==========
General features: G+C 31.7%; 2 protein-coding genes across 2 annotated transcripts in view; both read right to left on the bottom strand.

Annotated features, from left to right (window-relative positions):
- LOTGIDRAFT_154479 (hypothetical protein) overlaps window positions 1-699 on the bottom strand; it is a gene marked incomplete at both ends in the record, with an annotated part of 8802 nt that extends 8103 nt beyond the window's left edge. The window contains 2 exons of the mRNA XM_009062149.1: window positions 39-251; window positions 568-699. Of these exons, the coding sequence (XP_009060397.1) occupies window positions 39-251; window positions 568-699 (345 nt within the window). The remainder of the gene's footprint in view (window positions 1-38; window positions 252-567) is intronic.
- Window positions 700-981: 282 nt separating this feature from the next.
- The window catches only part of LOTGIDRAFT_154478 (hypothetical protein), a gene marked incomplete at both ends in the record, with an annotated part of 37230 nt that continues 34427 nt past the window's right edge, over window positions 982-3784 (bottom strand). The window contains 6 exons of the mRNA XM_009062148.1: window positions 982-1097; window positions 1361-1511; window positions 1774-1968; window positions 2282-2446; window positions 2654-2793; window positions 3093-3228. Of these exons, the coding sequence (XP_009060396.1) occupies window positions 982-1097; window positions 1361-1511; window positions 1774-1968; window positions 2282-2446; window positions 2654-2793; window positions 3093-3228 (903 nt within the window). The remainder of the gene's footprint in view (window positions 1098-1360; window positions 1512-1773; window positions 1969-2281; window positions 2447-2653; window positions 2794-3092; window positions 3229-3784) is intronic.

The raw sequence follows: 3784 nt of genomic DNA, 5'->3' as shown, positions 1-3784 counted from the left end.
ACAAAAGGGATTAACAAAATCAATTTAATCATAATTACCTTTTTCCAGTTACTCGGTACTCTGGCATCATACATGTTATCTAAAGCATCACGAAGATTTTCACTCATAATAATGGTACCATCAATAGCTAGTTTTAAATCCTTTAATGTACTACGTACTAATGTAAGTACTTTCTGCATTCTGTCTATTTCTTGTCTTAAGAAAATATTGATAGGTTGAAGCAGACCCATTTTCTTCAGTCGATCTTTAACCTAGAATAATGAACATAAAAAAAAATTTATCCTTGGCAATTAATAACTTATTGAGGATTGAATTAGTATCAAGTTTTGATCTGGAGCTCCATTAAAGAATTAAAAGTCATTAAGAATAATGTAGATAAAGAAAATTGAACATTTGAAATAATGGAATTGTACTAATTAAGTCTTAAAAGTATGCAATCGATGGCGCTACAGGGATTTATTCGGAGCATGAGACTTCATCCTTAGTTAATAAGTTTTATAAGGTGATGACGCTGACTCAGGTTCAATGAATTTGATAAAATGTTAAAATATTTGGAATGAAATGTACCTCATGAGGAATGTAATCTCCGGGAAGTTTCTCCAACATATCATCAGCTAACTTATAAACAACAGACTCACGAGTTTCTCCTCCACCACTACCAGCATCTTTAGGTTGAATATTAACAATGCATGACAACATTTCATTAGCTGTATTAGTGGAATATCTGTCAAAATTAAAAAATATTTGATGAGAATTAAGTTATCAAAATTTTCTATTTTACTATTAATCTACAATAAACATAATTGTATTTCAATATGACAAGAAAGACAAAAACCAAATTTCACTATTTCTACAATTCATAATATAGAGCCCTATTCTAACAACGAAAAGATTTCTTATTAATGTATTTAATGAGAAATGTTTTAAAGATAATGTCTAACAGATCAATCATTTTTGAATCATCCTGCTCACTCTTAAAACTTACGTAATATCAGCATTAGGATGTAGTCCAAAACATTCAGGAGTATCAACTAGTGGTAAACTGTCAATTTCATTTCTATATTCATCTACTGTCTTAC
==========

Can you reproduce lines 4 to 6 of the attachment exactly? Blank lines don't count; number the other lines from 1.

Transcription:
- Window positions 700-981: 282 nt separating this feature from the next.
- The window catches only part of LOTGIDRAFT_154478 (hypothetical protein), a gene marked incomplete at both ends in the record, with an annotated part of 37230 nt that continues 34427 nt past the window's right edge, over window positions 982-3784 (bottom strand). The window contains 6 exons of the mRNA XM_009062148.1: window positions 982-1097; window positions 1361-1511; window positions 1774-1968; window positions 2282-2446; window positions 2654-2793; window positions 3093-3228. Of these exons, the coding sequence (XP_009060396.1) occupies window positions 982-1097; window positions 1361-1511; window positions 1774-1968; window positions 2282-2446; window positions 2654-2793; window positions 3093-3228 (903 nt within the window). The remainder of the gene's footprint in view (window positions 1098-1360; window positions 1512-1773; window positions 1969-2281; window positions 2447-2653; window positions 2794-3092; window positions 3229-3784) is intronic.

The raw sequence follows: 3784 nt of genomic DNA, 5'->3' as shown, positions 1-3784 counted from the left end.